And finally, in diabetes, we continue to execute our turnaround strategy, but as expected, we continued to lose share in the U.S. as we wait for new product approvals. We understand the current challenges we face in diabetes and we believe our product pipeline and our differentiated technologies will return us to market growth as these products move through development approval and ultimately become available to patients.

Now speaking of new products, let’s now turn to our product pipeline. Today, you’re seeing the strong flow of new products launching across our businesses. We’ve launched over 190 products in the U.S., Western Europe, Japan, and China in just the last 12 months. We also continue to advance the innovation we have in development.

We’re increasing our R&D spend by more than 10% this fiscal year. This is the biggest dollar increase in R&D spend in our company’s history. The investments we’re making in our pipeline will play a key role in accelerating our top line growth and we’re at the front-end of some large opportunities to win share, create new markets, and disrupt existing markets.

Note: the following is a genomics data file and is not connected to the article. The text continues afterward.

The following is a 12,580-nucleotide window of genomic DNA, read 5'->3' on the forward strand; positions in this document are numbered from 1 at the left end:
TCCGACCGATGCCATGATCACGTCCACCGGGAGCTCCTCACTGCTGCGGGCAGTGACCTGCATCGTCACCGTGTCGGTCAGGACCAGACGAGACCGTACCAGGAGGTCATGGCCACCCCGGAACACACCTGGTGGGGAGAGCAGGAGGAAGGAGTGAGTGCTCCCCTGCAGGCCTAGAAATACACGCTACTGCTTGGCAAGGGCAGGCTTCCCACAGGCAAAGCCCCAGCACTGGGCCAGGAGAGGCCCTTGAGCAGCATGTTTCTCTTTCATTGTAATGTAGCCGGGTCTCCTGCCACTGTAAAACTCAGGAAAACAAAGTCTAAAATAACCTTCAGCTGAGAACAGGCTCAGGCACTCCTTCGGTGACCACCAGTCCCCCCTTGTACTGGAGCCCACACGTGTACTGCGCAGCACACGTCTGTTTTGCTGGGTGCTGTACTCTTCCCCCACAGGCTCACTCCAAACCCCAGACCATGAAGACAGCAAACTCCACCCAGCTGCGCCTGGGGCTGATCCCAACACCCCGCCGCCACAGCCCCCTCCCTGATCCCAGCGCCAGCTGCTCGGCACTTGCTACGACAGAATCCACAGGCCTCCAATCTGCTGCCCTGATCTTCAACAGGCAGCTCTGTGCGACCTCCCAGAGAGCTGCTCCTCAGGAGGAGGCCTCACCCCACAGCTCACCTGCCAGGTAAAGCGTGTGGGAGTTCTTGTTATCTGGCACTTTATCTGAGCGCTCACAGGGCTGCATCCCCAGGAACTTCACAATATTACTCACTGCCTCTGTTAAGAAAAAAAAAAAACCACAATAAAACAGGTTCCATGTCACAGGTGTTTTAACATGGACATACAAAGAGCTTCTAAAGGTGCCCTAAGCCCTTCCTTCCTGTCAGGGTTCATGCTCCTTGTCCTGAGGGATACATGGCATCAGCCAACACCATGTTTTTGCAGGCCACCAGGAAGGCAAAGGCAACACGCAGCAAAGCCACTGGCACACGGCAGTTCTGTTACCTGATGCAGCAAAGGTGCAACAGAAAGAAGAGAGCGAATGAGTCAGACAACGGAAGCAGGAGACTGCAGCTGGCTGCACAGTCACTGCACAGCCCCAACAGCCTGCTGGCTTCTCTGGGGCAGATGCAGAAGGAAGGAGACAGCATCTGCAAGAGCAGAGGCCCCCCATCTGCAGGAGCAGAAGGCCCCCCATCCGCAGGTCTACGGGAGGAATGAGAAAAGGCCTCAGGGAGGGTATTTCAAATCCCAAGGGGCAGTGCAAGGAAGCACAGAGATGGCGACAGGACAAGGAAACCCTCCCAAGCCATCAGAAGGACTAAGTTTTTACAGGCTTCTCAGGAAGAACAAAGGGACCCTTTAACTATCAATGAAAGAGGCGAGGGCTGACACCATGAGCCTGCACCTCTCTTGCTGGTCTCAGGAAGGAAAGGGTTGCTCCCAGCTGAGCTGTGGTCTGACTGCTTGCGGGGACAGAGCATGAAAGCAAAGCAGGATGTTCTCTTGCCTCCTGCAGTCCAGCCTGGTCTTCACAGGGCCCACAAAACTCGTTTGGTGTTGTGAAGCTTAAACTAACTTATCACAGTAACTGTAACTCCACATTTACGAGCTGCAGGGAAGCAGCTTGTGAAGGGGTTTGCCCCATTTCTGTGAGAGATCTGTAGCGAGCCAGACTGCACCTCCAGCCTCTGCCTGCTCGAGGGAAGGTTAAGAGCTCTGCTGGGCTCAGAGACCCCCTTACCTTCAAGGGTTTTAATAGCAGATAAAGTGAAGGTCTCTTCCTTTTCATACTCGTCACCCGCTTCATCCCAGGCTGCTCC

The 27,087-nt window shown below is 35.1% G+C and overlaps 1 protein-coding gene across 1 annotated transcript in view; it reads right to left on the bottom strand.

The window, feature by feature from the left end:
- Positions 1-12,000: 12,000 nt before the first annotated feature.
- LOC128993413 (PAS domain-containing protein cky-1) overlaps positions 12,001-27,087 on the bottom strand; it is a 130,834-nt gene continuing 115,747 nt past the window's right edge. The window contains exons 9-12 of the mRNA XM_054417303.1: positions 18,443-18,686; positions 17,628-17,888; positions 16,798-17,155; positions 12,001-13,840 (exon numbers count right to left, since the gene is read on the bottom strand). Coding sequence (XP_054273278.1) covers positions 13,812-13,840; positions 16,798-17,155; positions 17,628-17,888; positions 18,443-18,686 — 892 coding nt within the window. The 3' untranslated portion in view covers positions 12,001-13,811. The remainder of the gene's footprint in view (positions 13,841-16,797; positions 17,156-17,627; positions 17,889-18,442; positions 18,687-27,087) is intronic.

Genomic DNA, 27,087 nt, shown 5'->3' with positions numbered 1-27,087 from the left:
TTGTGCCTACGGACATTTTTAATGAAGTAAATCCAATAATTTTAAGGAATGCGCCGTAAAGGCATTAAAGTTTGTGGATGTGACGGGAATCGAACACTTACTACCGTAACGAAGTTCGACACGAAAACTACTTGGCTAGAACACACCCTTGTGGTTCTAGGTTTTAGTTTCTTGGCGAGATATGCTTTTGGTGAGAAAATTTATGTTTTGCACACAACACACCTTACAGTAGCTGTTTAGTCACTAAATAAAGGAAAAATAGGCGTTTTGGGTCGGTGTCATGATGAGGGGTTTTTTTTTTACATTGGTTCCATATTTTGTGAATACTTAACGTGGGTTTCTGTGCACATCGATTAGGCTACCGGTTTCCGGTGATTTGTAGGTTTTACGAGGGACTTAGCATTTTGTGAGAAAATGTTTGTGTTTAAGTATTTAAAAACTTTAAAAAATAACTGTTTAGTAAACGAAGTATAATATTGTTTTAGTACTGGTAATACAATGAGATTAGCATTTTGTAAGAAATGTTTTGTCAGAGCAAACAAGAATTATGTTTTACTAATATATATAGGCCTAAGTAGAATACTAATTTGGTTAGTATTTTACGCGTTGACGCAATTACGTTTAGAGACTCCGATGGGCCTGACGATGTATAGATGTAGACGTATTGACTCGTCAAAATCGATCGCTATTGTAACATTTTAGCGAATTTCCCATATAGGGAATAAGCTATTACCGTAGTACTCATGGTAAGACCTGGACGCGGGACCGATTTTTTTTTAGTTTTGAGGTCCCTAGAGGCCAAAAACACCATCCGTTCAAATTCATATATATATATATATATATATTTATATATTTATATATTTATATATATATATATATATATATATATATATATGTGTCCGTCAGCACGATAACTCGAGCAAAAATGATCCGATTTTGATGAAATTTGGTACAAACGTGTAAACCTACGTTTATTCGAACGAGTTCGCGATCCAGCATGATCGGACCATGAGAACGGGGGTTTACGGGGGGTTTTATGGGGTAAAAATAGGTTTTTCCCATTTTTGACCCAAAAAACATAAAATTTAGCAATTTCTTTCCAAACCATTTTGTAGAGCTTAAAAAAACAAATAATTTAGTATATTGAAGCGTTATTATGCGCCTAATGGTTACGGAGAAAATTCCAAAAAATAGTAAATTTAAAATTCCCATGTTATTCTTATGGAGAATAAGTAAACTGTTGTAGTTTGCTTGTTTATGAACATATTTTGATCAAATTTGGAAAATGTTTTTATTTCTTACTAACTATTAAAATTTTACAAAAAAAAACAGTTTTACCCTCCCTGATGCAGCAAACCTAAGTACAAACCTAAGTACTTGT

Starting with one of our largest future growth drivers, renal denervation. We’re making good progress on our solution to go after this multi-billion dollar hypertension opportunity. We expect that the results of our ON MED pivotal trial will be ready for a presentation at the TCT Conference in November assuming the interim look at this Bayesian design study reaches statistical significance. The ON MED clinical trial represents the final piece of a large body of evidence that we intend to submit to the FDA for approval.